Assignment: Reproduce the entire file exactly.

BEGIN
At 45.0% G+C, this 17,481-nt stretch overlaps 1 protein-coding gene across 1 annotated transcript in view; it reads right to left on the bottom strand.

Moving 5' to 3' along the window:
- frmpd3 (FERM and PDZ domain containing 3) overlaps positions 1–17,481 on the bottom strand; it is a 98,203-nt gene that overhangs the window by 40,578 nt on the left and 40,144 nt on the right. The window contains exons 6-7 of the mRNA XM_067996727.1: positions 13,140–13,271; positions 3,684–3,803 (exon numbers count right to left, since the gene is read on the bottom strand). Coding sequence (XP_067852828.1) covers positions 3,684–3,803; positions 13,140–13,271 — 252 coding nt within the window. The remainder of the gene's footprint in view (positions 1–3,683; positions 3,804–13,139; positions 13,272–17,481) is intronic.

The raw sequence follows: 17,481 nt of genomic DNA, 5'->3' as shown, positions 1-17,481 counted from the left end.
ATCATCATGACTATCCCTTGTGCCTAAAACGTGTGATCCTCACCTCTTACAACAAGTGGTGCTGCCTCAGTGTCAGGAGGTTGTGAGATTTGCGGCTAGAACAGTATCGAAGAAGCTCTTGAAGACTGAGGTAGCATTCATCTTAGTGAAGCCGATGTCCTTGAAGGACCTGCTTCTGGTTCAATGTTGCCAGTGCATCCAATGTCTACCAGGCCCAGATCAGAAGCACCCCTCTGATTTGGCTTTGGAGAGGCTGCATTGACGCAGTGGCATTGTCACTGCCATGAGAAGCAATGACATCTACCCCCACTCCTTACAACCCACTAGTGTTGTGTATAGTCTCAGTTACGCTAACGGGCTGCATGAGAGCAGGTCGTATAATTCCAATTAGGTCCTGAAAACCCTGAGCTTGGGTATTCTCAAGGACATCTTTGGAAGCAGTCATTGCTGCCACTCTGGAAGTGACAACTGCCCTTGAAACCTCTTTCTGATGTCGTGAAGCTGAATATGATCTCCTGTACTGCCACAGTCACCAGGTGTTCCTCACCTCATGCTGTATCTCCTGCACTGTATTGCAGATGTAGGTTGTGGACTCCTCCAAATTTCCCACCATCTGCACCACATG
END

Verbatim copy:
At 45.0% G+C, this 17,481-nt stretch overlaps 1 protein-coding gene across 1 annotated transcript in view; it reads right to left on the bottom strand.

Moving 5' to 3' along the window:
- frmpd3 (FERM and PDZ domain containing 3) overlaps positions 1–17,481 on the bottom strand; it is a 98,203-nt gene that overhangs the window by 40,578 nt on the left and 40,144 nt on the right. The window contains exons 6-7 of the mRNA XM_067996727.1: positions 13,140–13,271; positions 3,684–3,803 (exon numbers count right to left, since the gene is read on the bottom strand). Coding sequence (XP_067852828.1) covers positions 3,684–3,803; positions 13,140–13,271 — 252 coding nt within the window. The remainder of the gene's footprint in view (positions 1–3,683; positions 3,804–13,139; positions 13,272–17,481) is intronic.

The raw sequence follows: 17,481 nt of genomic DNA, 5'->3' as shown, positions 1-17,481 counted from the left end.
ATCATCATGACTATCCCTTGTGCCTAAAACGTGTGATCCTCACCTCTTACAACAAGTGGTGCTGCCTCAGTGTCAGGAGGTTGTGAGATTTGCGGCTAGAACAGTATCGAAGAAGCTCTTGAAGACTGAGGTAGCATTCATCTTAGTGAAGCCGATGTCCTTGAAGGACCTGCTTCTGGTTCAATGTTGCCAGTGCATCCAATGTCTACCAGGCCCAGATCAGAAGCACCCCTCTGATTTGGCTTTGGAGAGGCTGCATTGACGCAGTGGCATTGTCACTGCCATGAGAAGCAATGACATCTACCCCCACTCCTTACAACCCACTAGTGTTGTGTATAGTCTCAGTTACGCTAACGGGCTGCATGAGAGCAGGTCGTATAATTCCAATTAGGTCCTGAAAACCCTGAGCTTGGGTATTCTCAAGGACATCTTTGGAAGCAGTCATTGCTGCCACTCTGGAAGTGACAACTGCCCTTGAAACCTCTTTCTGATGTCGTGAAGCTGAATATGATCTCCTGTACTGCCACAGTCACCAGGTGTTCCTCACCTCATGCTGTATCTCCTGCACTGTATTGCAGATGTAGGTTGTGGACTCCTCCAAATTTCCCACCATCTGCACCACATG